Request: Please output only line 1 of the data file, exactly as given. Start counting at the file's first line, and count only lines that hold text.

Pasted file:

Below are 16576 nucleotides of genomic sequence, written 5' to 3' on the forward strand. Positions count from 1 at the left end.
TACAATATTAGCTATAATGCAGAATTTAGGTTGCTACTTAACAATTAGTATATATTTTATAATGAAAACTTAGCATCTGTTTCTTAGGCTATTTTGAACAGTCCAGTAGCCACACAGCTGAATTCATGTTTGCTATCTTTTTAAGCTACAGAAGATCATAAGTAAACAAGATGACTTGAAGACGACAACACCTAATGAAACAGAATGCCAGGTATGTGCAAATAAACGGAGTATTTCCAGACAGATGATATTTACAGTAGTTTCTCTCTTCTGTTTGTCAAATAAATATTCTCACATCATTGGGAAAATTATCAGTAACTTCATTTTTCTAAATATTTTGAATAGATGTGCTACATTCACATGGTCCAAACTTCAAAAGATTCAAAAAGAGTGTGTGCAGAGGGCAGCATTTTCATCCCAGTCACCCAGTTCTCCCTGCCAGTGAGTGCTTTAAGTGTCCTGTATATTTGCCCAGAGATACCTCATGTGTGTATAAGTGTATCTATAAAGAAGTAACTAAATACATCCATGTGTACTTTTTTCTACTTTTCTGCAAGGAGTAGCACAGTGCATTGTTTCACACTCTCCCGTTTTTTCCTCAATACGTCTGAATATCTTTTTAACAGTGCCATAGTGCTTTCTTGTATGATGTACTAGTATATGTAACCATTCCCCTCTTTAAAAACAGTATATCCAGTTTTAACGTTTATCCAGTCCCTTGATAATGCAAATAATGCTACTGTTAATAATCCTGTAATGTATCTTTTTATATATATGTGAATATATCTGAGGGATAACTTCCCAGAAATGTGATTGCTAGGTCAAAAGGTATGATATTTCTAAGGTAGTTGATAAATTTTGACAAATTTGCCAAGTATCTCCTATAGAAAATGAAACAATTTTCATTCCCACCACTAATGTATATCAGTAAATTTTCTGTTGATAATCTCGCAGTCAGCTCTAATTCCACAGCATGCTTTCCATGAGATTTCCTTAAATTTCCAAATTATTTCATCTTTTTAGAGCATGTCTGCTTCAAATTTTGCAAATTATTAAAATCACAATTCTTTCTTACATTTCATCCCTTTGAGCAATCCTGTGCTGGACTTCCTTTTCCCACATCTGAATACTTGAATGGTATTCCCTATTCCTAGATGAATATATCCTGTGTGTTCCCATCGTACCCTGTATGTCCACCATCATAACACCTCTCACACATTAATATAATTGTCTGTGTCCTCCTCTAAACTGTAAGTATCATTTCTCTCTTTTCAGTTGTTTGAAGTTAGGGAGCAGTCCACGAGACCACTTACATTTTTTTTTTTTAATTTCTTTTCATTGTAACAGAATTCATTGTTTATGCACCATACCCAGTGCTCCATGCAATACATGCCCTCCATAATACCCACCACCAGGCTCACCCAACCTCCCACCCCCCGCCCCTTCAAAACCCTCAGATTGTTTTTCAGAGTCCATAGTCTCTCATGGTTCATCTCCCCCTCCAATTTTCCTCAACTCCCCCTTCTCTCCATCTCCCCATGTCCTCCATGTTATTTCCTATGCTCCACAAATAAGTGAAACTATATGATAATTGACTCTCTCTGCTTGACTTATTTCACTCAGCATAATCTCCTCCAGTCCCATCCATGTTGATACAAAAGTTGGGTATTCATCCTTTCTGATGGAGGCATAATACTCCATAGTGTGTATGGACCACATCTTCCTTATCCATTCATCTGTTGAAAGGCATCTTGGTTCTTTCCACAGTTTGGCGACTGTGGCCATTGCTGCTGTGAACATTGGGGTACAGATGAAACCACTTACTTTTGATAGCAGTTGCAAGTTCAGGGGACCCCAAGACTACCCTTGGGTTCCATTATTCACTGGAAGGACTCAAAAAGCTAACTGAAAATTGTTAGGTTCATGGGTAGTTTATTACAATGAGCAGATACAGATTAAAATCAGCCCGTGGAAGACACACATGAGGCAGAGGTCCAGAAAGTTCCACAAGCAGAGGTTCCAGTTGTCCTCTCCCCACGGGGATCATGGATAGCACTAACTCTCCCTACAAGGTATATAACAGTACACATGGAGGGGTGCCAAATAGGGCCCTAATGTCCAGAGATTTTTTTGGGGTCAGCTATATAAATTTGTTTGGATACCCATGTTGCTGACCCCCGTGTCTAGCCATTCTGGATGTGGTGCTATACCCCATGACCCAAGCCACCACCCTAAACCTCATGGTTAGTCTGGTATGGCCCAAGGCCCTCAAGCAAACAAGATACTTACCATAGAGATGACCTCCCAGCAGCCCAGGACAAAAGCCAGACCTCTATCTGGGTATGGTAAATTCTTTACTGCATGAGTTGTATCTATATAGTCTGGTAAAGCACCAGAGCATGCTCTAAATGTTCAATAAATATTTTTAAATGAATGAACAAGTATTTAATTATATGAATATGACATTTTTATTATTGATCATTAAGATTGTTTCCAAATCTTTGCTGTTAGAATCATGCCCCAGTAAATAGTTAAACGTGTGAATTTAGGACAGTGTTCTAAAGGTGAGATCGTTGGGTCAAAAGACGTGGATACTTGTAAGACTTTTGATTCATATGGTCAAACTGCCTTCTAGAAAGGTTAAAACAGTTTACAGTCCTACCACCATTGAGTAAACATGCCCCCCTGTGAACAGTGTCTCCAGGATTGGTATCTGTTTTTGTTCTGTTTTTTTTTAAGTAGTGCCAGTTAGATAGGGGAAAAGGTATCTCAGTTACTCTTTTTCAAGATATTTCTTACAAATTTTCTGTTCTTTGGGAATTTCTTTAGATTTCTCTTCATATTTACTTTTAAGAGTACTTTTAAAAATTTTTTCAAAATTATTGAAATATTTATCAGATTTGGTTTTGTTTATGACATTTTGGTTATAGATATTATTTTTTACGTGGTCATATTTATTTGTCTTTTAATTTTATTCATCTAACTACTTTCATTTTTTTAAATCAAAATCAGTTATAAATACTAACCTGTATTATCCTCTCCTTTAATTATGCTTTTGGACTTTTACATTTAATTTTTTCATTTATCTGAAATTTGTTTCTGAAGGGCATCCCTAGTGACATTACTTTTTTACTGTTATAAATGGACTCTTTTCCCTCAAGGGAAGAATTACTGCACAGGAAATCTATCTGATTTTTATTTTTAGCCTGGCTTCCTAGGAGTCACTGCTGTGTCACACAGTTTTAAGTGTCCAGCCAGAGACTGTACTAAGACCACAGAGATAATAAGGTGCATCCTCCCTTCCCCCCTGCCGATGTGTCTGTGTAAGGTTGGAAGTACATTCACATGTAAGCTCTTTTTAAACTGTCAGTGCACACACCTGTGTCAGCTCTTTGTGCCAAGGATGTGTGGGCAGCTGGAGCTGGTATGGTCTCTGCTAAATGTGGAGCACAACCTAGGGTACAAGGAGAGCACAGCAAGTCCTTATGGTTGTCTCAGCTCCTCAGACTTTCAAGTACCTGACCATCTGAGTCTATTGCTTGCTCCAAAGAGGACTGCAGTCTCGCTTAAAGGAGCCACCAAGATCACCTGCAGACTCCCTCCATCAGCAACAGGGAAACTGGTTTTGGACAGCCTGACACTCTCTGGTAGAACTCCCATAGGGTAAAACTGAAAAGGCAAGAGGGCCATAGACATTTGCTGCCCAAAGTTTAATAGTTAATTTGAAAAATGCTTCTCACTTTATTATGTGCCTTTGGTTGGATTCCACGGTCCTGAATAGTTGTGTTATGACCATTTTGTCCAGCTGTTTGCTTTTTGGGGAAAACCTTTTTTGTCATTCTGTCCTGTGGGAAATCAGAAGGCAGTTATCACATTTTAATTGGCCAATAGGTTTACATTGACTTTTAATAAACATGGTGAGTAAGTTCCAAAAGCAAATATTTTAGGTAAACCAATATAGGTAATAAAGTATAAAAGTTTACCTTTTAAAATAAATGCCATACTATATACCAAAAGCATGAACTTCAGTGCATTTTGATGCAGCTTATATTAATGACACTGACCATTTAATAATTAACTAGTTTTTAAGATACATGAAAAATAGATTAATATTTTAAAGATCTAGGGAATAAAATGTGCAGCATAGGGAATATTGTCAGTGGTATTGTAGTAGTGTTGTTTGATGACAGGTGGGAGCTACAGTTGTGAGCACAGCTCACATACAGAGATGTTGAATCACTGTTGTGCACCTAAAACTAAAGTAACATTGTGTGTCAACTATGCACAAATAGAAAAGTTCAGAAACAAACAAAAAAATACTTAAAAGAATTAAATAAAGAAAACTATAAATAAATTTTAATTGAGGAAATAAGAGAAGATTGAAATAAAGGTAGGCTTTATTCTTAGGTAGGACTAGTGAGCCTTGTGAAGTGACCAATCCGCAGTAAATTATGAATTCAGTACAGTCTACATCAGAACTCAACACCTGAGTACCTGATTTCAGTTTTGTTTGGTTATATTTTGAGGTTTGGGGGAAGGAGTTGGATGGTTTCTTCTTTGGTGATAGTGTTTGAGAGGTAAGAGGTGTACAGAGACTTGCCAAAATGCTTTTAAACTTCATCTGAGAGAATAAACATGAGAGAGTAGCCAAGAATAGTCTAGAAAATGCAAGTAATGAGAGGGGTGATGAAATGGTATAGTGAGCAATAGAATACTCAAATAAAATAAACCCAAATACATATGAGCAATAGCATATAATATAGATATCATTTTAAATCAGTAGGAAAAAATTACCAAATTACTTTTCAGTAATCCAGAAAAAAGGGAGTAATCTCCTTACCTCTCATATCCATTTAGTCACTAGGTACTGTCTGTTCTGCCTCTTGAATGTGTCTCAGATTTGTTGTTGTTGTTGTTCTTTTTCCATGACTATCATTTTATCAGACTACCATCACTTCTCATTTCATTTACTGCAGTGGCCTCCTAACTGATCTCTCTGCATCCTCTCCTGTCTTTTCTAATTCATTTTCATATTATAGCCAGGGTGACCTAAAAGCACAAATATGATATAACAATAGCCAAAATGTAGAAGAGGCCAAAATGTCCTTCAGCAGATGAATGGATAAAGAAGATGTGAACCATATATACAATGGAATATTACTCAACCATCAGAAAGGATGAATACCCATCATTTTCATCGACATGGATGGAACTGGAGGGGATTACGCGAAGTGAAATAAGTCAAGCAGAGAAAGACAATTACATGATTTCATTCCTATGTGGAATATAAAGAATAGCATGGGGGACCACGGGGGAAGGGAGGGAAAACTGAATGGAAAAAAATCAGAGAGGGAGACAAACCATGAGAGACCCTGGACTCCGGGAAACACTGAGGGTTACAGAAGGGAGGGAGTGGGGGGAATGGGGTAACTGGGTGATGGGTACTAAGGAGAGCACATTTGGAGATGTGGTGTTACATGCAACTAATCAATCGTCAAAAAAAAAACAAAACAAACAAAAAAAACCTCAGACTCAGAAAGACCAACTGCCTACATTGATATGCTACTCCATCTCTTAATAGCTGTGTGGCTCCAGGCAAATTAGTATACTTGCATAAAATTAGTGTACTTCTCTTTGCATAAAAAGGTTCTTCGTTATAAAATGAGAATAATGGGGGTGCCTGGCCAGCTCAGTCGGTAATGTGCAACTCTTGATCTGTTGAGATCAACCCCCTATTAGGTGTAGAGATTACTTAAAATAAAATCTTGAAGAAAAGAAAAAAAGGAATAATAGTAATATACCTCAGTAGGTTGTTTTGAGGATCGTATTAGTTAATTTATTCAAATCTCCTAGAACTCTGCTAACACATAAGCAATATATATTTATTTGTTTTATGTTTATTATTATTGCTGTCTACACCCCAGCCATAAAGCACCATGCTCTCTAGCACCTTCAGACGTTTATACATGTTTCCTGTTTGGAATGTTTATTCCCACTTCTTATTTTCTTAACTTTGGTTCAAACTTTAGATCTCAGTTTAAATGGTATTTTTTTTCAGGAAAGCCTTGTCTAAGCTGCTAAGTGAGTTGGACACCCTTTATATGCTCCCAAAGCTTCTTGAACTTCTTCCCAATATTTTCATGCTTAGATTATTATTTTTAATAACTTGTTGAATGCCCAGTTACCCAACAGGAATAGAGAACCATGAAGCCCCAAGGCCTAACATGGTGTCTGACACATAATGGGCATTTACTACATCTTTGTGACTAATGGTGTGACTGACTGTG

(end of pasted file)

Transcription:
Below are 16576 nucleotides of genomic sequence, written 5' to 3' on the forward strand. Positions count from 1 at the left end.